Oprah Winfrey show at Obama campaign
Tens of thousands were expected to turn out for Winfrey’s Iowa stops and her Sunday visits to South Carolina and New Hampshire with Obama and his wife.world Updated: Dec 09, 2007 23:26 IST
Talk-show diva Oprah Winfrey said worry about the direction of her country and a personal belief in Barack Obama pushed her to make her first endorsement in a presidential campaign, invaluable support in a tight race for the Democratic nomination.
The weekend “Oprahpalooza” lends A-list star power to Obama’s campaign, drawing huge crowds that Obama hopes will translate into votes.
Tens of thousands were expected to turn out for Winfrey’s Iowa stops and her Sunday visits to South Carolina and New Hampshire with Obama and his wife. In South Carolina, the campaign ran out of the 18,000 tickets originally available for the biggest event and moved it to the 80,000-seat University of South Carolina football stadium.
In Des Moines, spectators lined up hours early. Cameras flashed in the capacity crowd during Winfrey’s speech, which opened and closed to loud applause and was frequently interrupted by cries of “We love Oprah.”
Winfrey said she felt nervous and “out of my pew” as she addressed a gathering hall packed shoulder-to-shoulder in the largest gathering of Iowans in the campaign this year. But she did not hide her political convictions, making an argument for change from the Bush administration other than another Clinton in the White House.
Winfrey did not mention the current president or Obama rival Hillary Rodham Clinton by name, but was not subtle about her feelings for Clinton’s argument that Obama doesn’t have the experience to be president when she voted to authorise the war in Iraq.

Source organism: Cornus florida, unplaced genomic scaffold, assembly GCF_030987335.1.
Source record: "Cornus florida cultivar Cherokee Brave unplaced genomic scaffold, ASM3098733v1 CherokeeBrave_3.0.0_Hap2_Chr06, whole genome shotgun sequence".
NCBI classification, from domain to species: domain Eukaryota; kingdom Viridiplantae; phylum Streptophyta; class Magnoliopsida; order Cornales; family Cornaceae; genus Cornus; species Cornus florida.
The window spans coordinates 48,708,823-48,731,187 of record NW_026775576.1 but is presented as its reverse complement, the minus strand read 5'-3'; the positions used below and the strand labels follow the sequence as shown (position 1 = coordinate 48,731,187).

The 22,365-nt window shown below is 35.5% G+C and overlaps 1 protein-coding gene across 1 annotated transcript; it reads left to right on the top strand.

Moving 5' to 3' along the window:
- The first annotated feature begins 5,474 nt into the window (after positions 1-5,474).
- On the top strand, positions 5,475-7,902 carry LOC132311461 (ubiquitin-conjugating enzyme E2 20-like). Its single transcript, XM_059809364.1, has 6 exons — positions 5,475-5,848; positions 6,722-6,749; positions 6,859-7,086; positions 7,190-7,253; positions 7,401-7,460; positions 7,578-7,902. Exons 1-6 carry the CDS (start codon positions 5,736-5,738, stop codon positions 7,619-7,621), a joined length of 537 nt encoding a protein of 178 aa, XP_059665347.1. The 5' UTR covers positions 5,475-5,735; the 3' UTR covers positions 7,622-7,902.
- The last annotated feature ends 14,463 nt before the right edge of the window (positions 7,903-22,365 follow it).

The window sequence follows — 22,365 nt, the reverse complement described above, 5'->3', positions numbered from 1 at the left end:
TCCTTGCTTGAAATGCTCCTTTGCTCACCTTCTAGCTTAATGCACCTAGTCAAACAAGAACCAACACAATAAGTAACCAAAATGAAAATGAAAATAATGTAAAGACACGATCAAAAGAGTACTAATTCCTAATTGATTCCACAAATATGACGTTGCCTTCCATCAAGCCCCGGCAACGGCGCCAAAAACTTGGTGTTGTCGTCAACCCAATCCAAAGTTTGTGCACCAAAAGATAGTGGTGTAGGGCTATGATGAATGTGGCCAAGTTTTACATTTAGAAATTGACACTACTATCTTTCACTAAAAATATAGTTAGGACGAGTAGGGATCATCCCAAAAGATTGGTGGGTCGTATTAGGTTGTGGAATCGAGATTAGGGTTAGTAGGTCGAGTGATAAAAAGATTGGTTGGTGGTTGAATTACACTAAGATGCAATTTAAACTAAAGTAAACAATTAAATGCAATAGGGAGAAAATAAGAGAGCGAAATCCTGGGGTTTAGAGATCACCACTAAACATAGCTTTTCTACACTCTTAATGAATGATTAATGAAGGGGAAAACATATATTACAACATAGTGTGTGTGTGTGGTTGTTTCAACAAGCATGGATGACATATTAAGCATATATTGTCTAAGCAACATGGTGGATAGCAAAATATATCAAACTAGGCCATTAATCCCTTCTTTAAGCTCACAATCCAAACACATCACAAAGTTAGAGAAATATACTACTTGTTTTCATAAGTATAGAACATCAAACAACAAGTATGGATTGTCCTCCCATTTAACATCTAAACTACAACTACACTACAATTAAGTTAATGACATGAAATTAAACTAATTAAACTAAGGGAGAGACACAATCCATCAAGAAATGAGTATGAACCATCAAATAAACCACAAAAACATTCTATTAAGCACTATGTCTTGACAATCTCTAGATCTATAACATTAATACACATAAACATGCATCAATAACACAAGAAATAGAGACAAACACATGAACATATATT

“The amount of time you spend in Washington means nothing unless you are accountable for the judgment you made,” Winfrey said. She said from the beginning Obama “stood with clarity and conviction against this war in Iraq.”
“There are times that I even worry about what happens to our country,” Winfrey said, standing on a small stage before a sea of people in the 100,000-square-foot hall. “That is why for the very first time in my life I feel compelled to stand up and speak out for the man who I believe has a new vision for America.”
The campaign distributed 23,000 tickets for the Des Moines event and more than 10,000 for another later in Cedar Rapids. Thousands of people, many who don’t normally participate in politics, came into his offices, volunteered and attended caucus trainings to score tickets.
Winfrey and the Obamas flew through snow to the Cedar Rapids event. Temperatures were in the low teens, and the Obama event was not all the way full.
Winfrey delivered much the same speech that she did in Des Moines, again drawing cheers as she read prepared remarks. Winfrey drew laughter as she joked that she wasn’t there to give out free cars and refrigerators as she has on her daytime talk show.